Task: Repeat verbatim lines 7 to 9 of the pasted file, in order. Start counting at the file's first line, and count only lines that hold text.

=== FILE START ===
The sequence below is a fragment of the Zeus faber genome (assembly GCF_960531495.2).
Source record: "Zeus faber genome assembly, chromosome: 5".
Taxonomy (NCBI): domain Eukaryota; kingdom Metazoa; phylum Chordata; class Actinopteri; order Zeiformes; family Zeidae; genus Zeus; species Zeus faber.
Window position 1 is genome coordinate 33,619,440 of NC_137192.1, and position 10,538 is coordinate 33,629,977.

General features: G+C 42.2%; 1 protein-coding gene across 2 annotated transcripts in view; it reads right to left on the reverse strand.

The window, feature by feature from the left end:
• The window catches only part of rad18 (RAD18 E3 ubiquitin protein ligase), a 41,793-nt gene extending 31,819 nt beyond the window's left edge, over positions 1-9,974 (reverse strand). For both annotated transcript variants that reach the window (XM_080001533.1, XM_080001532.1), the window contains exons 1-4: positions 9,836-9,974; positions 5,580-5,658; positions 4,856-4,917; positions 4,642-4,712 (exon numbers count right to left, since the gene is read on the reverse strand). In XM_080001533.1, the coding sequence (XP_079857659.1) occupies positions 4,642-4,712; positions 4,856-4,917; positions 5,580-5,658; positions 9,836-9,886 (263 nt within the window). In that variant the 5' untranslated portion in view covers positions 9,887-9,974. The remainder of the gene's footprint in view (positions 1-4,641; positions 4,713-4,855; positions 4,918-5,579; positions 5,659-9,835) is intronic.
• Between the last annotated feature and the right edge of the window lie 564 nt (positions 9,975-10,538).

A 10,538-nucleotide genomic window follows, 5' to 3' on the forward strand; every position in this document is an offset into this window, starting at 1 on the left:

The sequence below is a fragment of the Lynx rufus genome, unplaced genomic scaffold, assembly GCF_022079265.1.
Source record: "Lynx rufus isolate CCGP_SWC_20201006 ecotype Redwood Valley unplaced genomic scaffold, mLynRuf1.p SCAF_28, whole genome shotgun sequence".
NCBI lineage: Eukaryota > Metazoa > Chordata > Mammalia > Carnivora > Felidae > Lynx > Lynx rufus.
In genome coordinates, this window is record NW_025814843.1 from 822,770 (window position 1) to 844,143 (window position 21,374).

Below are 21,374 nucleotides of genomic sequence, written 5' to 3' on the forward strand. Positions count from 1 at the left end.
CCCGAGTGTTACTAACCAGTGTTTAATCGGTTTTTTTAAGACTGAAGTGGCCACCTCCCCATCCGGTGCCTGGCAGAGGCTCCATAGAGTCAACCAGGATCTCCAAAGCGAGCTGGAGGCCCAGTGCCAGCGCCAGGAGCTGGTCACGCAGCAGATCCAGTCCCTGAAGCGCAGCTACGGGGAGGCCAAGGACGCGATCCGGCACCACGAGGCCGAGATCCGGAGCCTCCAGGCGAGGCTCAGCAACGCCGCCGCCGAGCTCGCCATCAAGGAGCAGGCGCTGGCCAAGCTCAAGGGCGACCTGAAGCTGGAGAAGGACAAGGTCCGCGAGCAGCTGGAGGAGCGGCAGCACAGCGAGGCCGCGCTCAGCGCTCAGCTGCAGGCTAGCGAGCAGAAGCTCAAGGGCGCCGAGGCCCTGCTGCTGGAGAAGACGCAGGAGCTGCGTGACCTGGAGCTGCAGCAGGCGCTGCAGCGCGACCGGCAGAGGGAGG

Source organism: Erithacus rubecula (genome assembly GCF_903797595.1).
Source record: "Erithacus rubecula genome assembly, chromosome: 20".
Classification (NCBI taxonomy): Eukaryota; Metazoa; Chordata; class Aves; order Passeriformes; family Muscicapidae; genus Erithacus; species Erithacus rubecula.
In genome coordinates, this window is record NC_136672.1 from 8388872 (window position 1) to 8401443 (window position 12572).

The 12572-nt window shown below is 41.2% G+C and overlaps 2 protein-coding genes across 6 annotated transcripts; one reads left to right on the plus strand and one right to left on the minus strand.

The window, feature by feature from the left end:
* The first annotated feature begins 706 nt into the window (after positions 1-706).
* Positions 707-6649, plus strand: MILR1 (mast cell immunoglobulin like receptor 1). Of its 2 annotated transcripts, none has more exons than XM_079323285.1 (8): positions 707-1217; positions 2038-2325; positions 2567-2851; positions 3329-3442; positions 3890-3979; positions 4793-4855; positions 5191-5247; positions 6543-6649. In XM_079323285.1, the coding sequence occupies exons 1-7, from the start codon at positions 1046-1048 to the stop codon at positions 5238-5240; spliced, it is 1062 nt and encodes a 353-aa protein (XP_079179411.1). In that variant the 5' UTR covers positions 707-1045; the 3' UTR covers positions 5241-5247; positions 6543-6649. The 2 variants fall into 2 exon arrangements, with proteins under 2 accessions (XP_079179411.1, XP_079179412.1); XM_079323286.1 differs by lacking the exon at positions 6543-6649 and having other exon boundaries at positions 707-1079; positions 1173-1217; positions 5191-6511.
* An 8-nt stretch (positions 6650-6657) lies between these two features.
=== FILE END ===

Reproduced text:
• The window catches only part of rad18 (RAD18 E3 ubiquitin protein ligase), a 41,793-nt gene extending 31,819 nt beyond the window's left edge, over positions 1-9,974 (reverse strand). For both annotated transcript variants that reach the window (XM_080001533.1, XM_080001532.1), the window contains exons 1-4: positions 9,836-9,974; positions 5,580-5,658; positions 4,856-4,917; positions 4,642-4,712 (exon numbers count right to left, since the gene is read on the reverse strand). In XM_080001533.1, the coding sequence (XP_079857659.1) occupies positions 4,642-4,712; positions 4,856-4,917; positions 5,580-5,658; positions 9,836-9,886 (263 nt within the window). In that variant the 5' untranslated portion in view covers positions 9,887-9,974. The remainder of the gene's footprint in view (positions 1-4,641; positions 4,713-4,855; positions 4,918-5,579; positions 5,659-9,835) is intronic.
• Between the last annotated feature and the right edge of the window lie 564 nt (positions 9,975-10,538).

A 10,538-nucleotide genomic window follows, 5' to 3' on the forward strand; every position in this document is an offset into this window, starting at 1 on the left: